The minister of music would say, “Joyce, pass out the new music,” and I would cringe. I did not read music and did not do well trying to negotiate my way around these clothes-lines of blackbirds.  The piano is picking out the melody of the song and I’m working to get it.  This is no fun.  It’s work.

But a funny thing happened.

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What the lonely pastor should do

“My soul is exceedingly sorrowful, even to death.  Stay here and watch with me” (Matthew 26:38). 

When you are hurting, you need a friend.

Even our Lord did.

At a denominational meeting, a man approached and introduced himself. It turns out he reads this blog and is acquainted with my cartoons. And he said something that lingers with me to this day.

“Sometimes I think about calling you.  It gets so lonely where I’m working and I just need someone to talk to.”

As I recall, he is not a pastor of a congregation but works with pastors and other ministers.  Therefore, he has no regular constituency.  And often, that means no one is looking after him.  He is bearing this burden alone.

I tore off a piece of paper and wrote my phone number.  “Call me,” I told him.  “Please!”

That is one courageous man.

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You came to mind again today; I prayed for you.

“I thank my God upon every remembrance of you” –Philippians 1:3

I remember you…from time to time.

Some people I think of often and reflect frequently on what they mean to me. Other people, I have a completely bizarre remembrance.

I’ll be somewhere and see an old friend of forty or fifty years ago and think, “I always loved him (or her) so much. Why have I not thought of them in all these years?”

I’ve been in a cemetery for a funeral and spotted the gravestone of a friend of bygone times and had the same thought.  “They were so precious. I would love to see them! Why have I lost them in memory?”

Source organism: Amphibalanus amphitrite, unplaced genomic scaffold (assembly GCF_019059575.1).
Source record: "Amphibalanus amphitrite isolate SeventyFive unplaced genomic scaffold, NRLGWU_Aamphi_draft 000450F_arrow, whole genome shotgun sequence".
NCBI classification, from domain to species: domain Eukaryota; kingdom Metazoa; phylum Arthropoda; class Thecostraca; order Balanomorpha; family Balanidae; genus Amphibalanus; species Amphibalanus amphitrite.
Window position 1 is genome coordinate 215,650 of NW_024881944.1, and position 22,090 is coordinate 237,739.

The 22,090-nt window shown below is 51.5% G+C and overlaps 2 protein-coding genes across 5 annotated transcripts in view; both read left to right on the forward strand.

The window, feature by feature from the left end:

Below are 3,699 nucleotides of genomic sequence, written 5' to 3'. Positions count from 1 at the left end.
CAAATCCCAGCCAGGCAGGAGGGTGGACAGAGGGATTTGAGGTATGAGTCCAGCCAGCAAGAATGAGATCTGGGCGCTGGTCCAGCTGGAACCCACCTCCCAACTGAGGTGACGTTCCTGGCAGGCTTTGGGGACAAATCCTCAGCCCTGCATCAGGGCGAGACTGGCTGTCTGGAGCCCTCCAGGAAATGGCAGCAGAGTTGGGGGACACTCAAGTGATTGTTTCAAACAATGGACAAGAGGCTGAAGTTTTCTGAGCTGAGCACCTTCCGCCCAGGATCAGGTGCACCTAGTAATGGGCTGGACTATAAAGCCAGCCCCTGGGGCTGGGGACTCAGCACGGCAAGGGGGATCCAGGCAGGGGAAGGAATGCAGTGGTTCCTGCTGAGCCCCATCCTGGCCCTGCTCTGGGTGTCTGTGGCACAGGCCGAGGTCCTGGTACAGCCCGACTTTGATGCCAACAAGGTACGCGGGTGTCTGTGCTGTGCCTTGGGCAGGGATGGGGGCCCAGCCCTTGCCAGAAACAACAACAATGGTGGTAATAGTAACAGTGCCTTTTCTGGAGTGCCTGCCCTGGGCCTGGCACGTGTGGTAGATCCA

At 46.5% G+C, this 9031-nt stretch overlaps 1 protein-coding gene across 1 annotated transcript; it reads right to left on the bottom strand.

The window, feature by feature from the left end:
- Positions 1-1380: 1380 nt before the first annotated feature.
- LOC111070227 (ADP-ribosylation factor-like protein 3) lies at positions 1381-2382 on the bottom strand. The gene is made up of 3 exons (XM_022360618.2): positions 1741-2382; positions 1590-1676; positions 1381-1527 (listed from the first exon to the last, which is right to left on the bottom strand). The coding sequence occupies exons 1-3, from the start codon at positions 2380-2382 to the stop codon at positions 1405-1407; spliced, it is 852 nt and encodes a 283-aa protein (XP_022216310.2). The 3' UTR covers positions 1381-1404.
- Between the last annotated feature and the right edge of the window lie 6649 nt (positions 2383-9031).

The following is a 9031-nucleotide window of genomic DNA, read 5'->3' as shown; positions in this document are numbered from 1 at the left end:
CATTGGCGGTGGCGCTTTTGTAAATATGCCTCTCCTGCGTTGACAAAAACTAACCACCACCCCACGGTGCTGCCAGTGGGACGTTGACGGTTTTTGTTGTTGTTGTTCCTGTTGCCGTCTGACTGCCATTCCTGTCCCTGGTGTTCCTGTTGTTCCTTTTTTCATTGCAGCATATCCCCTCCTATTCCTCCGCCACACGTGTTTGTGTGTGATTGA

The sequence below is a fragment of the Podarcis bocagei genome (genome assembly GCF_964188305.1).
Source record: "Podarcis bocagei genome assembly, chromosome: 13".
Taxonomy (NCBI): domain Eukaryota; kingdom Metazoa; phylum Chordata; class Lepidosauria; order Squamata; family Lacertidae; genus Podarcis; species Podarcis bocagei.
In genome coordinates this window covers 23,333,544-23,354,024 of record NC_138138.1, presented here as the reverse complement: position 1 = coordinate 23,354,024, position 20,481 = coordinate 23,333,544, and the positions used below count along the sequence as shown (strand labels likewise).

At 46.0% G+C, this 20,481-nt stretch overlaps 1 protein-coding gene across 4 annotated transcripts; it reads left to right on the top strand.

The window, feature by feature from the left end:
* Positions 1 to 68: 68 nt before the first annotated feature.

Recently, I read a novel about a character with perfect memory.  When something happened that required him to revisit a past experience, he had no trouble.  He would activate his memory and return to that moment in time, recallingl every detail, every word spoken, every nuance.  He could read the license plate of a car, could tell you the temperature, and give you as accurate a rendering of that moment as though he were standing there at that moment.  In the book, this was a special gift.

But it’s not.

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Taking a stand against wickedness: What to do?

Unrighteousness is being aggressive.  Evil is on the march.  The world, the flesh, and the devil are having a field day. What should God’s people do?

A lot of people who call themselves Christians disagree with Scripture’s answer to that question.

In most cases, this aggression takes very specific forms.  A new city ordinance discriminates against churches and makes it impossible to do ministry.  A perversion of sexuality has become acceptable and local authorities insist that it be taught as the norm in schools.  A decent public figure with traditional values is being targeted by wicked people and slandered.  The list is unending.

Many calling themselves followers of Jesus Christ would say, “Organize! Confront! No more Mister Nice Guy! Take the fight to the enemy!”  “Show them you can be as mean as they can!”  “We have the power of God on our side!”

“After all,” they will say, “Jesus took a rope and cleansed the temple!”  “Elijah confronted the prophets of Baal on Mount Carmel.”

When God’s people begin name-calling, verbally attacking, and using the world’s methods, eventually someone will get a gun and go calling.  In recent years, we’ve had extremists in the pro-life movement shooting up abortion clinics and murdering doctors.

Never mind replying that “You and I are not Jesus” and “Neither are we Old Testament prophets.”  He has not sent us to do such things.